Firemen’s Monument Dedicated at Rahway, N. J.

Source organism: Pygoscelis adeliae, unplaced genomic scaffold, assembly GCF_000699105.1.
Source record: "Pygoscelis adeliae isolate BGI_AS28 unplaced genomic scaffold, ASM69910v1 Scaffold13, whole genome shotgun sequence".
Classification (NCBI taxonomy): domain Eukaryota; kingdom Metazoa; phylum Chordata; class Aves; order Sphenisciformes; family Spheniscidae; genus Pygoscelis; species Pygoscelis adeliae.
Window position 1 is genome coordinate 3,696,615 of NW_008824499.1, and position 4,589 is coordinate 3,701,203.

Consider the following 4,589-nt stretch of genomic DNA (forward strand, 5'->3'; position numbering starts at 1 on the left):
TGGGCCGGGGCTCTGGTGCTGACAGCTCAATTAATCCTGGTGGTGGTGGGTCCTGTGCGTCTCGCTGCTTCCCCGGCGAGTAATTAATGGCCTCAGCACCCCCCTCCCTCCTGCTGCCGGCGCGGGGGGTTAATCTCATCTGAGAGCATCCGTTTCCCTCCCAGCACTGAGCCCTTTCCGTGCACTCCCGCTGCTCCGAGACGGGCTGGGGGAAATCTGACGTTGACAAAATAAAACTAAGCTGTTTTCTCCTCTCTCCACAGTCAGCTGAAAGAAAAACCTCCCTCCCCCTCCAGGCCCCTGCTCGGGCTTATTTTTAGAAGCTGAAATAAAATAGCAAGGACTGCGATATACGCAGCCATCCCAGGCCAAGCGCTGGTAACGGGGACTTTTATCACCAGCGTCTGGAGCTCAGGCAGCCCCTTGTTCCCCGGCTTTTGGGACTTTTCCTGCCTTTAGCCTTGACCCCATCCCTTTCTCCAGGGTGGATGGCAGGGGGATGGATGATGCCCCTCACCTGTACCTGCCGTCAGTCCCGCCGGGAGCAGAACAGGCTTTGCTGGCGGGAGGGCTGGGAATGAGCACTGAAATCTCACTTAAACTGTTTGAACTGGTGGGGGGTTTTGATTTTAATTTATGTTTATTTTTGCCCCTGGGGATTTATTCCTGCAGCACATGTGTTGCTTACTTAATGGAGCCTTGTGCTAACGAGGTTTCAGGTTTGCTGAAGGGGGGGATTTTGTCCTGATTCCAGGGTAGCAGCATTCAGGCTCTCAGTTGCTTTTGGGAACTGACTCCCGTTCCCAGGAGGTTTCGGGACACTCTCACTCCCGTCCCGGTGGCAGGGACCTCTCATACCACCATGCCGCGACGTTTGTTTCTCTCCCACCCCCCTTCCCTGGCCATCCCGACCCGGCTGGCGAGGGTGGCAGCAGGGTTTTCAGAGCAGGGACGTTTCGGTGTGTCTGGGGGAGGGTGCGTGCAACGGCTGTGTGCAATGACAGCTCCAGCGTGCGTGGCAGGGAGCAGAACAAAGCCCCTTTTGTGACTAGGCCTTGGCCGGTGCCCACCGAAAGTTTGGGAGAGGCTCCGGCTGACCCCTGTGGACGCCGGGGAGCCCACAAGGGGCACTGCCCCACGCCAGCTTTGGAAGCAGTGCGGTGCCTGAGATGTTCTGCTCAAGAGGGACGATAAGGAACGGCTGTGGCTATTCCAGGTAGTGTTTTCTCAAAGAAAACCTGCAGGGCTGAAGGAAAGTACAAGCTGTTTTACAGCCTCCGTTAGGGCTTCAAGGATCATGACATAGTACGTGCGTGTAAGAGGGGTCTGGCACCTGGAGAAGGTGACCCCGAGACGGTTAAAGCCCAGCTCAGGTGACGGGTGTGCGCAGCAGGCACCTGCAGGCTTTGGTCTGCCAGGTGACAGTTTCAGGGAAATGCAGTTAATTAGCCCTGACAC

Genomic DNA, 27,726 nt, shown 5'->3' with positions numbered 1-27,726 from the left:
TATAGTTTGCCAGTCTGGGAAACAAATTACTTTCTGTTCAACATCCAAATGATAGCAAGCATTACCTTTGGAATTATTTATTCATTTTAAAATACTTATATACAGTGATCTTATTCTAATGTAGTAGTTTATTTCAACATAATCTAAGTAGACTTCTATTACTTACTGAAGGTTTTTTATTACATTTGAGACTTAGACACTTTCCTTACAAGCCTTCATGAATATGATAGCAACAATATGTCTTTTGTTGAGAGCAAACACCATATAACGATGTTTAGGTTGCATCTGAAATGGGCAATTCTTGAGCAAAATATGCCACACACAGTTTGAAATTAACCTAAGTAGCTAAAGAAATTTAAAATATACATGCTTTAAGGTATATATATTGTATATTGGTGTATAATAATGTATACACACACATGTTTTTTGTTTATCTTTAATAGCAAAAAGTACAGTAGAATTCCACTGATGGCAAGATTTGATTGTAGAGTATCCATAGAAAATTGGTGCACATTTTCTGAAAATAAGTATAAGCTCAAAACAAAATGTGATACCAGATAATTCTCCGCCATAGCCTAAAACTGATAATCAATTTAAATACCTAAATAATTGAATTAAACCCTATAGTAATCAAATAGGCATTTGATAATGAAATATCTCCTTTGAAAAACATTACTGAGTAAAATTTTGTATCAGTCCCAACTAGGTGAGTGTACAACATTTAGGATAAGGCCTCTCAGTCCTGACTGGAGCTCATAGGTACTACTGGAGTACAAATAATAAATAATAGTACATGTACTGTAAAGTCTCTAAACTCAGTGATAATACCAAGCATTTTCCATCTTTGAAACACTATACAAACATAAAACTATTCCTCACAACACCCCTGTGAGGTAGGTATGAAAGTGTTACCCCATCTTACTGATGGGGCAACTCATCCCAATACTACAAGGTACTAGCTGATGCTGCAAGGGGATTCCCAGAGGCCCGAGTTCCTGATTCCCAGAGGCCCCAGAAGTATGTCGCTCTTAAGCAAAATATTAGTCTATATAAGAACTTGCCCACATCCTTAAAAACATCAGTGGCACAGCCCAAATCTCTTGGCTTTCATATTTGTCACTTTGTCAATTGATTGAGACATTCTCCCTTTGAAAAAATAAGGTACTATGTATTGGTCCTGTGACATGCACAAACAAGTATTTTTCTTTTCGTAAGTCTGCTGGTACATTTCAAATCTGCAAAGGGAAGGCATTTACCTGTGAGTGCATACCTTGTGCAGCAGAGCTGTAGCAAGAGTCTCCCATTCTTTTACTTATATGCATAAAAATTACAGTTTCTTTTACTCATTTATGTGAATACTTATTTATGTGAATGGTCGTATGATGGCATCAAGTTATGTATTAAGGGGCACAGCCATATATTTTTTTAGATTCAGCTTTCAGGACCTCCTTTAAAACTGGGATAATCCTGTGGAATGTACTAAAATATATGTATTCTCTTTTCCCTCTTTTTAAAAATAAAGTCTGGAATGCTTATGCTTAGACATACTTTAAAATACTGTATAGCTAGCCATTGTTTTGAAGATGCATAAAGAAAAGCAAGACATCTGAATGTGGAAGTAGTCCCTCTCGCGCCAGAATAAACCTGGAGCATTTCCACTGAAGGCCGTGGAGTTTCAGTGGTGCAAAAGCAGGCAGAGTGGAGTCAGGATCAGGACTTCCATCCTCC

In the presence of more than 5,000 persons, including fire officials from that section of the State, Rahway, N. J., last Wednesday unveiled and dedicated a very attractive monument, erected in memory of their dead comrades. The shaft, an illustration of which is here produced, is thirteen feet and six inches in height, the base being seven feet of excellent Quincy granite, which is surmounted by an Italian marble figure of a fireman in action, which is six feet and six inches high. It is located in a triangle park to the west and in close proximity to the Pennsylvania railroad in plain view of the millions that pass during the year. It is not only a monument to the dead, but a monument to the fidelity and bravery of the living, for no city has a more conscientious and tenacious band of flame combatters than the little city at the head of navigation of the Rahway river. Their services are not only volunteered, but the men have bought and paid for the greater part of the facilities with which they perform their duty. They own much of the apparatus, uniforms and horses and practically maintain these out of their personal funds. All this is a saving to the city, which has been slow to appreciate the service, largely because of derogatory opinions expressed by irresponsible and blatant interlopers who, like parasites, have fastened themselves upon the city with political aspirations and insane reformatory ideas. However, as right will always prevail, the Rahway fire department, after a struggle, has achieved the aim decided upon a score of years ago. The dedicatory exercises were presided over by Mayor T. A. Fyffe, and addresses were made by President H. L. Lamphear, president of the Rahway Firemen’s Relief Association; Secretary William Exall, of the State firemen’s Relief Association , John W. Gibson, auditor of the Relief Fund. An important feature of the occasion was a street parade in which the various companies in the fire department participated with several bands of music, A. Edward Woodruff, a New York attorney, but a resident of Rahway, acting as grand marshal. A score or more of automobiles carrying more than a hundred citizens were also in line. Among the visitors from other cities were Lhief August Gcrstung, Commissioner Fred Render and Julius Kaimcr of Elizabeth, and John Kinnell, president of the State Exempt Fireman’s Association. The committee in charge of the arrangements, including the procuring of the monument, consisted of H. L. Lamphear, Robert Kinsey, James P. Dunn and H. Gruener. A large amount of the funds for its purchase came from the firemen themselves.